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Appeals Judges Block Mark Meadows From Federal Court

A federal appeals court ruled Monday that former Donald Trump White House chief of staff Mark Meadows cannot transfer his 2020 election interference case in Georgia to a federal court, The Guardian reports. The court said he cannot do that because he is not currently a federal official. The court also ruled that Meadows would not have qualified for such a transfer because the conduct he was charged with did not relate to his official duties as Trump’s last chief of staff. The latest legal defeat could mark the end of the road for Meadows to have his case transferred from Fulton County Superior Court to federal district court in Atlanta, unless he wins an appeal to the U.S. Supreme Court . The issue for Meadows has been whether his involvement in the call or his involvement in the so-called fake electors scheme were within the scope of his official duties as a White House chief of staff, as he argued, or whether he was engaged in campaign activity, as prosecutors maintain.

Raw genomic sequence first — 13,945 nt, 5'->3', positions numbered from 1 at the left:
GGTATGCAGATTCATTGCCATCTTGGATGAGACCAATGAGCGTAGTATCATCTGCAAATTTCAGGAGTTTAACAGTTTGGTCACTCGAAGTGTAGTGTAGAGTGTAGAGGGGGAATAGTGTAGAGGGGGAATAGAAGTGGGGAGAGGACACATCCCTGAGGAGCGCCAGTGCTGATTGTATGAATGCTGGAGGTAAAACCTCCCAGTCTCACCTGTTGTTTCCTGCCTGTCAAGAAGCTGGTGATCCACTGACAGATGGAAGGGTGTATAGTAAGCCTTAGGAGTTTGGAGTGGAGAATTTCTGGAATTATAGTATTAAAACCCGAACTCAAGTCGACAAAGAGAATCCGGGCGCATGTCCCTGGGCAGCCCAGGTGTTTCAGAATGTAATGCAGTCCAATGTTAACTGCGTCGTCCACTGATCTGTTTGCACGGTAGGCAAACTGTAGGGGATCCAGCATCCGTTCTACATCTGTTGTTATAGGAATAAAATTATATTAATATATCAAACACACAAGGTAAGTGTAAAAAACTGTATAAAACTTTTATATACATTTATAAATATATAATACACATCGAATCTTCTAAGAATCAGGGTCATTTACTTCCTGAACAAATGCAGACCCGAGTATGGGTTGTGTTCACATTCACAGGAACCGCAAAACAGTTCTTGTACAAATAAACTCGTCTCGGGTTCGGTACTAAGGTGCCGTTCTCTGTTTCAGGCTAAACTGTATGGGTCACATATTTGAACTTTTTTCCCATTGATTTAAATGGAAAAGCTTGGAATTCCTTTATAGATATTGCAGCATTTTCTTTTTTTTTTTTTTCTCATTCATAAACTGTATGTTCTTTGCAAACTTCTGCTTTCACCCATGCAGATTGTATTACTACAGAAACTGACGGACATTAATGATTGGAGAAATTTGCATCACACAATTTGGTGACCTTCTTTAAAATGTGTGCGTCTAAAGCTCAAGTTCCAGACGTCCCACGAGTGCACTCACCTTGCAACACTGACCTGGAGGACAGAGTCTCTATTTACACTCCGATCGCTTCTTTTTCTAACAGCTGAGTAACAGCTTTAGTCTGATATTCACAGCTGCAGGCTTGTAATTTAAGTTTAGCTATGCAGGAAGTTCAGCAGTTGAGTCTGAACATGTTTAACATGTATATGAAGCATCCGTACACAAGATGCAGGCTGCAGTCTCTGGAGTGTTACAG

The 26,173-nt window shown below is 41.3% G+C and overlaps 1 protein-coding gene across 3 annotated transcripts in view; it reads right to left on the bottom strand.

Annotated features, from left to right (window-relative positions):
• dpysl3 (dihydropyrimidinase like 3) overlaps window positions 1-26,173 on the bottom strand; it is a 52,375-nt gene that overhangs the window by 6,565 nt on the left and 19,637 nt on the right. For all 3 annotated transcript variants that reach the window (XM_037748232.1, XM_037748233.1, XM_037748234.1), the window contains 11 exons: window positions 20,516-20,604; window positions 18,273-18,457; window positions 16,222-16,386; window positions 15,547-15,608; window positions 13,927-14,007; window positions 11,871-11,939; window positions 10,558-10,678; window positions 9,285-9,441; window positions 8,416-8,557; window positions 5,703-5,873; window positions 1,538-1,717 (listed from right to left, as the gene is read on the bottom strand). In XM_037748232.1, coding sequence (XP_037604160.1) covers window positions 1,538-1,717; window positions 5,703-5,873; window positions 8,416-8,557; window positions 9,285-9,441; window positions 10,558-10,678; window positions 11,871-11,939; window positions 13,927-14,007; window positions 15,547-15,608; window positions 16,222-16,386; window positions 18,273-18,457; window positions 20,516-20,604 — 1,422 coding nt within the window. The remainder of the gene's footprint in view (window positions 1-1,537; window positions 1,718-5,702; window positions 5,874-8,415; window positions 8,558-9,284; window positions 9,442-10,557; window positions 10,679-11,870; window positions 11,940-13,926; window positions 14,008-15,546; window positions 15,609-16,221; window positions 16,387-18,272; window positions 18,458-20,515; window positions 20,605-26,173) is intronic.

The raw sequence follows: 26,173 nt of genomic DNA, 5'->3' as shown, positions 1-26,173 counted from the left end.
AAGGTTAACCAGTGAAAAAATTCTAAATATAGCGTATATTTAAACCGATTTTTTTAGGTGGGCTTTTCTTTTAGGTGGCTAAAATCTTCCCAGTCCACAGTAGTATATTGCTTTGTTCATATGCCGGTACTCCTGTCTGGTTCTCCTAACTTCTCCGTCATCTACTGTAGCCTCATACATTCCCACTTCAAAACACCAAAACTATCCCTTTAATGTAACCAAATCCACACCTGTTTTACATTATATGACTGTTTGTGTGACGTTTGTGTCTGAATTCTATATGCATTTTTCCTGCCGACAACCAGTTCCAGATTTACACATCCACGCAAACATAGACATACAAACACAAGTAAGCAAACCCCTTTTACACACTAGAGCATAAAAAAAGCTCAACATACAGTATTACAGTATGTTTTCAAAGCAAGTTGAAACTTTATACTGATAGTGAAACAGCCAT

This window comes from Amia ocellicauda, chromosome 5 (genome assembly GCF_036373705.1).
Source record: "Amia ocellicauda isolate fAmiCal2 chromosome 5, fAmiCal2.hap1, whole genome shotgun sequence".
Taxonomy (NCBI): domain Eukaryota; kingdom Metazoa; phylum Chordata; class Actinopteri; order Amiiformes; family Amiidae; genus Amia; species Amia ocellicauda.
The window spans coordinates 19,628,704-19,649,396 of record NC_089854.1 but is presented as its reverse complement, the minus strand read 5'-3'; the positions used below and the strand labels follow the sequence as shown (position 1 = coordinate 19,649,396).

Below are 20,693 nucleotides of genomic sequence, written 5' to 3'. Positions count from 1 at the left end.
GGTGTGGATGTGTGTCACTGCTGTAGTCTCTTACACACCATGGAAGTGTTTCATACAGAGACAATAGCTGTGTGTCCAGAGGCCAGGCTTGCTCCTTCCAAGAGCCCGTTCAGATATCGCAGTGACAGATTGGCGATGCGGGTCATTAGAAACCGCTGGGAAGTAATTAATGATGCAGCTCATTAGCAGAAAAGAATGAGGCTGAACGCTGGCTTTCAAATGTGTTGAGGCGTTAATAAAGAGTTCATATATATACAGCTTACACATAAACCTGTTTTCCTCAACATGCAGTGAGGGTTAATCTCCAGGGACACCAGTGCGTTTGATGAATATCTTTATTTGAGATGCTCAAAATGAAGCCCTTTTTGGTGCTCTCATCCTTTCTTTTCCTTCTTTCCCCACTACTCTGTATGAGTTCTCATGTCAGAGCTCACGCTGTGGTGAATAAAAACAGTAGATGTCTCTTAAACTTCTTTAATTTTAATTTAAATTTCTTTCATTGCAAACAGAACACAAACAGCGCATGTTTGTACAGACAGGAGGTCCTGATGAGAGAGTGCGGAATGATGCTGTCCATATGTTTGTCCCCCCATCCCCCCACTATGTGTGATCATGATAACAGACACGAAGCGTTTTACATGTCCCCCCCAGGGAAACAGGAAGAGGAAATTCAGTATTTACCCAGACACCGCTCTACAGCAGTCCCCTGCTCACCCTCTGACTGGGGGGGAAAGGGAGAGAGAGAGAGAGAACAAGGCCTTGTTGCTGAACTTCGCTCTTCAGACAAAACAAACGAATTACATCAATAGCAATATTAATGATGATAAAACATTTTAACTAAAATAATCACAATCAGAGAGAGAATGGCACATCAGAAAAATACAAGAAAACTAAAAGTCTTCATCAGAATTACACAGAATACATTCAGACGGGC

Meadows was charged in August with violating the state racketeering statute alongside Trump and other co-defendants by Atlants-based prosecutor Fani Willis over their efforts to overturn Joe Biden’s victory in Georgia in the 2020 presidential election. The indictment also included a charge against Meadows for his role in setting up Trump’s recorded phone call on Jan. 2, 2021, asking the Georgia secretary of state, Brad Raffensperger, to “find” 11,780 votes so he could win the battleground state. Meadows filed to transfer his case to federal court – a move that would allow him to seek dismissal of the charges on federal immunity grounds – but had the motion rejected by the federal district judge Steve Jones.


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